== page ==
Forgotten Tour 9, City Island, Bronx

by Kevin Walsh

City Island, NY was the site of Forgottoners Tour #9.

Schofield Street

Located on a spit of an island in Eastchester Bay in the extreme northeast Bronx, City Island is a transplanted New England fishing village seemingly beamed into the New York Metropolitan area. Originally a part of Pelham, in Westchester County, City Island looks east to Long Island as well, and has block after block of vintage architecture (such as the Schofield Street beauty at left).

Among City Island’s highlights…

City Island Museum, in City Island’s old PS17, with artwork and exhibits chronicling the island’s near-250-year old history of shipbuilders, fishermen and America’s Cup yachtsmen

Views of High and Hart Islands,home to NYC’s potter’s field

19th-century churches

Numerous artist galleries and antique shops

Historic and landmarked homes

The North Wind Undersea Institute, a trove of sealife and environmental exhibits, like shark jaws, vintage diving equipment and Spanish ingots

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Forgottoners hit the steps at PS17, now the City Island Museum

1860 Grace Church, made from the timbers of shipyards

Minnieford Avenue

Forgottoners fan out to explore Pelham Cemetery, NYC’s only waterside cemetery facing Long Island Sound

Exploring the Community Room at the City Island Museum

City Island Museum's Nautical Room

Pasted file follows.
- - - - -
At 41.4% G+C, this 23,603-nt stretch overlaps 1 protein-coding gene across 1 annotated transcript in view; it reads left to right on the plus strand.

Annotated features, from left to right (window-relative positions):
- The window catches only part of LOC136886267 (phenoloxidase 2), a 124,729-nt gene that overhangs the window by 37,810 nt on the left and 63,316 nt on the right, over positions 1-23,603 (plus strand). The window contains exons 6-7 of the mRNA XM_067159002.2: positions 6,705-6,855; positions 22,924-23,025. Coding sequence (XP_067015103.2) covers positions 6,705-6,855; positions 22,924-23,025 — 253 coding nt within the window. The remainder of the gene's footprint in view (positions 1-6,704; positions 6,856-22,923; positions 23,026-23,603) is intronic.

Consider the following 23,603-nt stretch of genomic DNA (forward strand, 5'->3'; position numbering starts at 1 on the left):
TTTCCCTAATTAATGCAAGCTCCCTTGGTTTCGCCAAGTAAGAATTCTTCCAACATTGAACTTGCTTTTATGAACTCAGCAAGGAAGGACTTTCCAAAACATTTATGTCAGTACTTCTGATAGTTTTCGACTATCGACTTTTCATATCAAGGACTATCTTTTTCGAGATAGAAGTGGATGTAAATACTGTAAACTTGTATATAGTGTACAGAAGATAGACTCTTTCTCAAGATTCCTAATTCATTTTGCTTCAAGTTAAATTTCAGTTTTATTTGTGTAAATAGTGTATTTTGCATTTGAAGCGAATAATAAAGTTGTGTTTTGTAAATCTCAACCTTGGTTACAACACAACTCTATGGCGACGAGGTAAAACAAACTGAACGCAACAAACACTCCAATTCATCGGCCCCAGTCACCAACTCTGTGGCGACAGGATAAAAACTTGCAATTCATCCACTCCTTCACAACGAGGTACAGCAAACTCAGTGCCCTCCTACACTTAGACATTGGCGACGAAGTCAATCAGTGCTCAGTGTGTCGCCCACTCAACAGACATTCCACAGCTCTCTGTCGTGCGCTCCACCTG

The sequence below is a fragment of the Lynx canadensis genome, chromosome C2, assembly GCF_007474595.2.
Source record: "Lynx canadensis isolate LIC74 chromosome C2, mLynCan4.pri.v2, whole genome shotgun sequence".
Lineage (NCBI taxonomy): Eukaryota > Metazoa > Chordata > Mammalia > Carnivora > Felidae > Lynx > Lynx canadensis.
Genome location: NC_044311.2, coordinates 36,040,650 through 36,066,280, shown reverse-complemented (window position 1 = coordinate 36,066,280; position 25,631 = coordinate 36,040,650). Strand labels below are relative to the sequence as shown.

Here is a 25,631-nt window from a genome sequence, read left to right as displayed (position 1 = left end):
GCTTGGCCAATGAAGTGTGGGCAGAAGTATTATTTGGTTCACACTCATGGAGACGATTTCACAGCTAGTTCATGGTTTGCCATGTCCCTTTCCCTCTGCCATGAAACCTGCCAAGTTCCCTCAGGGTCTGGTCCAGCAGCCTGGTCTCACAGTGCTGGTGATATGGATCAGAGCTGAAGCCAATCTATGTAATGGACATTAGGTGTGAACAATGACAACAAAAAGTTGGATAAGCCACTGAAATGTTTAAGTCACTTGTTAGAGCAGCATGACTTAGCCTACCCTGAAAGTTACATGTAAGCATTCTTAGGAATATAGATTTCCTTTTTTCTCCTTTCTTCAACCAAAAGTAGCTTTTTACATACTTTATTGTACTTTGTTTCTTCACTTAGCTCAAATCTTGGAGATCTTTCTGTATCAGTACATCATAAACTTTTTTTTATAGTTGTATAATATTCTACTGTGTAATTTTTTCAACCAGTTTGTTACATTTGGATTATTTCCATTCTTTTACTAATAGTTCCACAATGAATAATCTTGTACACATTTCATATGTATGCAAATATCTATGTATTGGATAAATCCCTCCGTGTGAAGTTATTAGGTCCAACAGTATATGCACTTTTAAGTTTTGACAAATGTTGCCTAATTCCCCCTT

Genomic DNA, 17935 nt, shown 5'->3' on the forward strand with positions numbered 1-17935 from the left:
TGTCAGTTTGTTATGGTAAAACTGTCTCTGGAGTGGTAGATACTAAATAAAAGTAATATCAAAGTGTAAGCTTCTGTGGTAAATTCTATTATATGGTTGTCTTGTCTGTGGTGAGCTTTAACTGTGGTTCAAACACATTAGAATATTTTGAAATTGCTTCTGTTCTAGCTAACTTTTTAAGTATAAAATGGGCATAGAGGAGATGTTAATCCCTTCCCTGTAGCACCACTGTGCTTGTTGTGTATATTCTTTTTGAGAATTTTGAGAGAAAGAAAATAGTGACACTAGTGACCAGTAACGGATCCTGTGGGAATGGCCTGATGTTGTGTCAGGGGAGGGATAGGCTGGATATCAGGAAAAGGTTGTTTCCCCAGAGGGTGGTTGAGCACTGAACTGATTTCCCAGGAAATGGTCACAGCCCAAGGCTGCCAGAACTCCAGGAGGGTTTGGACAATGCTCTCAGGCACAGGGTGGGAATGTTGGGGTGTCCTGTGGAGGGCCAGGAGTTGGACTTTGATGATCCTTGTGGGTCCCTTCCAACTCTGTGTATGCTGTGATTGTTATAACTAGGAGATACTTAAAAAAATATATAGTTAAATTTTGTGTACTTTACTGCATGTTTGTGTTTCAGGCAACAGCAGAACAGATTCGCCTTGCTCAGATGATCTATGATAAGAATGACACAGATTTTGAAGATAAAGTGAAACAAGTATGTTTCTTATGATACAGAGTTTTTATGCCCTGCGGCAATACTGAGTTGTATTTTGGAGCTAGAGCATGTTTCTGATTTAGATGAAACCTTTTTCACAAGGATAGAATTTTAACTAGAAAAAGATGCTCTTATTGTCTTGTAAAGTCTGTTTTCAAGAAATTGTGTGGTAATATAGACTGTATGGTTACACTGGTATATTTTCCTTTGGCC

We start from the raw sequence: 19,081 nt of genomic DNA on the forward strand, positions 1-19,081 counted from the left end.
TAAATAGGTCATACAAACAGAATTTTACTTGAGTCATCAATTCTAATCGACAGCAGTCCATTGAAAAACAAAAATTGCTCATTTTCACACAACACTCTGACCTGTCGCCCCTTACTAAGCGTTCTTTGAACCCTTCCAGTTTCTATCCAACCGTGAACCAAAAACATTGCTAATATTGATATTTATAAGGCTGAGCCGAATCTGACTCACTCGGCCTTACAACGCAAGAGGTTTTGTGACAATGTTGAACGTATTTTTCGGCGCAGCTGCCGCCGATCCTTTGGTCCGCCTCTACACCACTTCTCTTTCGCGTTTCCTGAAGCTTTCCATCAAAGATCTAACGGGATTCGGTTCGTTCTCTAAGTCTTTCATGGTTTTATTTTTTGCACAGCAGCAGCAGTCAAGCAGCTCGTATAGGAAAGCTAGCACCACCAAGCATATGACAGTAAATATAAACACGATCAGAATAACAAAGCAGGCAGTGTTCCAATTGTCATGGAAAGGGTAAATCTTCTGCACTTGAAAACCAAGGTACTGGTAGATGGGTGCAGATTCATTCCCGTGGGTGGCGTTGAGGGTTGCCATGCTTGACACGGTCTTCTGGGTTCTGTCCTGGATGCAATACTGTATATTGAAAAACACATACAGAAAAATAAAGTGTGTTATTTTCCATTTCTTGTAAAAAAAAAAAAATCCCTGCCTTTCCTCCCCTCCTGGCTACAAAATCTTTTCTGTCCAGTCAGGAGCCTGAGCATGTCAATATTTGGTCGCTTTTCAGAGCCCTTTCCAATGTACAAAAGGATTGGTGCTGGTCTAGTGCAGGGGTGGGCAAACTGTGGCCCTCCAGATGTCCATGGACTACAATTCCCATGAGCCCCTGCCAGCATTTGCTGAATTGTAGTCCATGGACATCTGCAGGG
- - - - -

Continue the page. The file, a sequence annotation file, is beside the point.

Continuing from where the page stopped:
A classic navy and white humpback street sign at the Museum. These once hung on most street corners in Manhattan and the Bronx.

Forgottoners convene at Mooncurser Records of City Island Avenue. Vinyl and nothin’ but vinyl, baby. 78s included!

Nipper! Where’s Nipper?

Only in City Island can you see Long Island from the Bronx. Great Neck is across Long Island Sound.

Dan Rather. An anchor, man.

Execution Rock Lighthouse was built in 1850 to aid mariners sailing around the rocky reefs, off Sands Point at the western end of the Long Island Sound. The brown and white lighthouse stands 58 feet tall in the approaching waters to the New York harbor, showing a white flashing light.

Its name is allegedly derived from folklore legend during the Revolutionary War, when British soldiers allegedly tortured and executed American revolutionaries on its rocks. The prisoners were chained to the rocks at low tide and drowned when the tide came in. Whether this is fact or fiction, it remains an interesting folklore.

In 1856, it received a fourth order Fresnel lens to guide ships safely. The US Coast Guard manned the lighthouse from 1933-1979, removing the valuable Fresnel lens when they automated the light.

Keep watching Forgotten NY for our next Tour!


Views of Execution Rocks Lighthouse, in Long Island Sound between Sands Point and City Island